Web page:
The author is a practicing lawyer here in Naga City and is a columnist on leave of the Bicol Mail. He teaches constitutional law at the University of Nueva Caceres. This article was first published in the January 30, 2017 issue of the Philippine Daily Inquirer.




“With Autism,” not “Autistic”

“Misunderstanding is generally simpler than true understanding, and hence has more potential for popularity.” - Raheel Farooq


If you happen to be around downtown Naga or in any major city this Saturday, you may run across Angels Walk for Autism, brought together by Autism Society Philippines (ASP) and trod through main streets simultaneously in major areas across the Philippines. It is an annual advocacy event that has been held since 2007, with a growing number of participants. In Naga, it would start from Plaza Quezon; pass through Panganiban Drive, and culminate with a program at SM City Activity Center. “Over the last 10 years, it has become the kick-off event of the Philippine National Autism Consciousness Week”, which officially occurs every third week of January since 1996 by virtue of Presidential Proclamation 711, signed by then President Fidel V. Ramos, with the intent of increasing awareness on autism and its effects, as well as its early identification, and ensuring immediate intervention.

Now then, how much awareness does the public have of autism?

NO, Persons with autism do not live in a world of their own. Neither are they cold or lack empathetic feelings. They may be non-verbal (or they may not speak conventionally intelligibly), or have communication delays, or many of them may have difficulty engaging in conventional social interactions, but this does not mean that a person with autism is inevitably, helplessly oblivious to the concerns of the social environment. Although there is some difficulty and eccentricity, some persons with autism could engage in meaningful social relations. A person with autism expresses empathy, although it is channeled in a manner that is difficult to recognize. Freddie Odom is a person with autism, an American who in 2010, was elected to serve on the City Council, in Bluffton, Georgia. Prior to this, he had been an actor, author and teacher. (mentalhealthdaily.com) Now, does that sound like a person who lives in his own world?

NO. Persons with autism do not all have intellectual disability, or some sort of mental disability. “Autism is a complex neurobehavioral condition that includes impairments in social interaction and developmental language and communication skills combined with rigid, repetitive behaviors.” (www.webmd.com) It may or may not include a low level of intelligence quotient, which is associated with intellectual disability (for some of you who choose not to be politically correct, or just plainly lack information, that’s mentally retarded). Derek Paravicini is a Briton with autism (and with total blindness), who is able to “fully replay an entire song or musical piece after hearing it just once” Henriett Seth is a Hungarian with autism, a writer, poet, artist, and musician, who in 2001, won an International Literature Competition and International Alliance of Hungarian Writers award.” Jacob Barnett: is a Canadian with autism, who “by age 15 was accepted to a one-year master’s degree program at the Perimeter Institute in Waterloo, Ontario”, being the youngest student to have ever been accepted into the program. (mentalhealthdaily.com)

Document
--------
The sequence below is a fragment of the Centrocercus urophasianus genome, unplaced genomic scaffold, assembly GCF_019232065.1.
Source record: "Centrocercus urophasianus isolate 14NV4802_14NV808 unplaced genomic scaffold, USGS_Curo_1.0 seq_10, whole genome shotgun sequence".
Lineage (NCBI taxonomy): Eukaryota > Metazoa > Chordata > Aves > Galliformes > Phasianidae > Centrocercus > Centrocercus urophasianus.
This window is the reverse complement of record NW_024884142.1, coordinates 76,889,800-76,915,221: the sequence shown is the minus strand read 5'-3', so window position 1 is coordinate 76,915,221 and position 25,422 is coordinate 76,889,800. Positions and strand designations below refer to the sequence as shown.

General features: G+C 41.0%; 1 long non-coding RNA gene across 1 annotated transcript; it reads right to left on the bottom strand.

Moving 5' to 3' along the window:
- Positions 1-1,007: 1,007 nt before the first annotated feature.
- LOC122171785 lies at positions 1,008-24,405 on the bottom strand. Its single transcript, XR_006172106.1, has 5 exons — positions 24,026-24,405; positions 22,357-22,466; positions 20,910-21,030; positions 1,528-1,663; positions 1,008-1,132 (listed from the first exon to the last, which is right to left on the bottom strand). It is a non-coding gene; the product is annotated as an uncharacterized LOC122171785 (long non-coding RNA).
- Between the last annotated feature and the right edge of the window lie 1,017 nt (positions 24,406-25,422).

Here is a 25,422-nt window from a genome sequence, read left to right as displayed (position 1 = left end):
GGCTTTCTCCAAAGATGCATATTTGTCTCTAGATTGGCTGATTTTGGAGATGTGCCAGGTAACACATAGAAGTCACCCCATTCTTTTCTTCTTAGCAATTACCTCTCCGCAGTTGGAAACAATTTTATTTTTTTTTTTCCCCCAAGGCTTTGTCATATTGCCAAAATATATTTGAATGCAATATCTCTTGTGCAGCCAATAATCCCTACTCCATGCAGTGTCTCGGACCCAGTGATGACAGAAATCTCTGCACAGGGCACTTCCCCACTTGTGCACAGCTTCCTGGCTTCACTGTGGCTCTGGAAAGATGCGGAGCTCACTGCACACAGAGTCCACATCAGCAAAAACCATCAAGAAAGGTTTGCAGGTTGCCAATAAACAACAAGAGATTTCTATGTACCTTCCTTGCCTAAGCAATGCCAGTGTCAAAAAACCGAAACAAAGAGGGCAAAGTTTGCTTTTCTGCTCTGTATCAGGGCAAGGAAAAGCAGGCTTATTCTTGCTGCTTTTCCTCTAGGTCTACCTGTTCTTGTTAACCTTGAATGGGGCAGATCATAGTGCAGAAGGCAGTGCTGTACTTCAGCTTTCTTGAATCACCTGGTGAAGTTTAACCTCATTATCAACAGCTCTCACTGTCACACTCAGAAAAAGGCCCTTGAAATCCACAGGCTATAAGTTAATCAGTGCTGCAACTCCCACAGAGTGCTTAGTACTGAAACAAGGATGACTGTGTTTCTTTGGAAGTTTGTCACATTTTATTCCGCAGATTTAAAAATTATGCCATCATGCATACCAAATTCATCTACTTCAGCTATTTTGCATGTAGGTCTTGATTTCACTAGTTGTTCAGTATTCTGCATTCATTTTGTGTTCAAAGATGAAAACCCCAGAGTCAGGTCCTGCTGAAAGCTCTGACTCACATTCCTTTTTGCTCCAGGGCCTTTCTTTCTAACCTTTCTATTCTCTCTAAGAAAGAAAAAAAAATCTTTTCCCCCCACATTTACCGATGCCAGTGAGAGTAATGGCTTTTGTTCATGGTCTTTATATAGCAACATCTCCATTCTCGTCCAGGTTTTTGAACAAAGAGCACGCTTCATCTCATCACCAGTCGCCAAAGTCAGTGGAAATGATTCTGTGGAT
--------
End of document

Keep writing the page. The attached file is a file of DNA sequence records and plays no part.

NO. Persons with autism are not violent. They “suffer from sensory integration disorder, where the brain has trouble receiving and responding to information that comes in through the senses. Common sounds may be painful or overwhelming and can trigger what outsiders would consider as tantrums.” (www.autismsocietyphilippines.org) Another cause of seemingly violent behavior is emotional distress. Think of it this way, they are more sensitive to sounds, light and images than the ordinary person is; and when sounds are too loud, and images are too glaring, won’t you behave erratically?

NO. Not all persons with autism look alike, or look a certain way. (You’re probably confused with another syndrome.) They “do not share any physical characteristics, in as much as they do not share the same developmental or behavioral patterns. The condition is also widely distributed across race and other demographic areas, making physical generalizations baseless.” (www.autismsocietyphilippines.org) In fact, a large majority of them (if not all) could be considered aesthetically appealing (or in other words, good looking). Yes, of course, appearances are subjective; but go have a look and judge.

When asked of what the public still needs to be aware of about autism, ASP Naga Chapter Secretary, and SPED teacher Rona Saulon stresses society’s need for consciousness to restrain from using the term, “autistic” as a derogatory remark. She notes that even some prominent personalities unmindfully and carelessly include the word in public addresses. ASP’s 1Pangako goes: “para mahinto ang maling paggamit ng salitang “autistic” bilang katatawanan o insulto.”

“So in everything, do to others what you would have them do to you,” Matthew 7:12



Jomapa, Tomas, Ludovico


YESTERDAY (February 1) was the 154th birth anniversary of foremost Bicol hero Jose Maria Panganiban and we are glad and proud that the City Government of Naga, through its City Events, Protocol and Public Information Office, had once again spearheaded its meaningful celebration.

Jose Maria Panganiban was a propagandist, activist and essayist who advocated for reform in the then Spanish colony of the Philippines. He was a founding member of the propaganda organization La Solidaridad. His legacy is celebrated throughout the Philippines and the Spanish Filipino community.